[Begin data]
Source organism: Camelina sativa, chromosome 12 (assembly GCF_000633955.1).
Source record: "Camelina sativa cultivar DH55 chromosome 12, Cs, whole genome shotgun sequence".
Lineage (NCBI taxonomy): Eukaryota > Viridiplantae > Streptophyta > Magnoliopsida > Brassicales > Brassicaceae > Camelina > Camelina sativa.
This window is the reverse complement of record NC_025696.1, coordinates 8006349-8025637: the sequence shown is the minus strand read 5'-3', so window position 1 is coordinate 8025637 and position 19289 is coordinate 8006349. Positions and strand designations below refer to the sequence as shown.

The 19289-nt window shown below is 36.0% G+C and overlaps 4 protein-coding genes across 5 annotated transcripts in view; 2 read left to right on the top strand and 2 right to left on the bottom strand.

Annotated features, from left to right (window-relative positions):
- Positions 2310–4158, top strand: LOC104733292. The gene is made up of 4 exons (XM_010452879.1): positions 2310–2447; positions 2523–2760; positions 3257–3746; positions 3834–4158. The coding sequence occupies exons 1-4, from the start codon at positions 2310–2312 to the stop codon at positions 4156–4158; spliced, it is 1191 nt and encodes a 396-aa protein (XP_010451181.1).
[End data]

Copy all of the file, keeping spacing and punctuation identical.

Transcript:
Source organism: Camelina sativa, chromosome 12 (assembly GCF_000633955.1).
Source record: "Camelina sativa cultivar DH55 chromosome 12, Cs, whole genome shotgun sequence".
Lineage (NCBI taxonomy): Eukaryota > Viridiplantae > Streptophyta > Magnoliopsida > Brassicales > Brassicaceae > Camelina > Camelina sativa.
This window is the reverse complement of record NC_025696.1, coordinates 8006349-8025637: the sequence shown is the minus strand read 5'-3', so window position 1 is coordinate 8025637 and position 19289 is coordinate 8006349. Positions and strand designations below refer to the sequence as shown.

The 19289-nt window shown below is 36.0% G+C and overlaps 4 protein-coding genes across 5 annotated transcripts in view; 2 read left to right on the top strand and 2 right to left on the bottom strand.

Annotated features, from left to right (window-relative positions):
- Positions 2310–4158, top strand: LOC104733292. The gene is made up of 4 exons (XM_010452879.1): positions 2310–2447; positions 2523–2760; positions 3257–3746; positions 3834–4158. The coding sequence occupies exons 1-4, from the start codon at positions 2310–2312 to the stop codon at positions 4156–4158; spliced, it is 1191 nt and encodes a 396-aa protein (XP_010451181.1).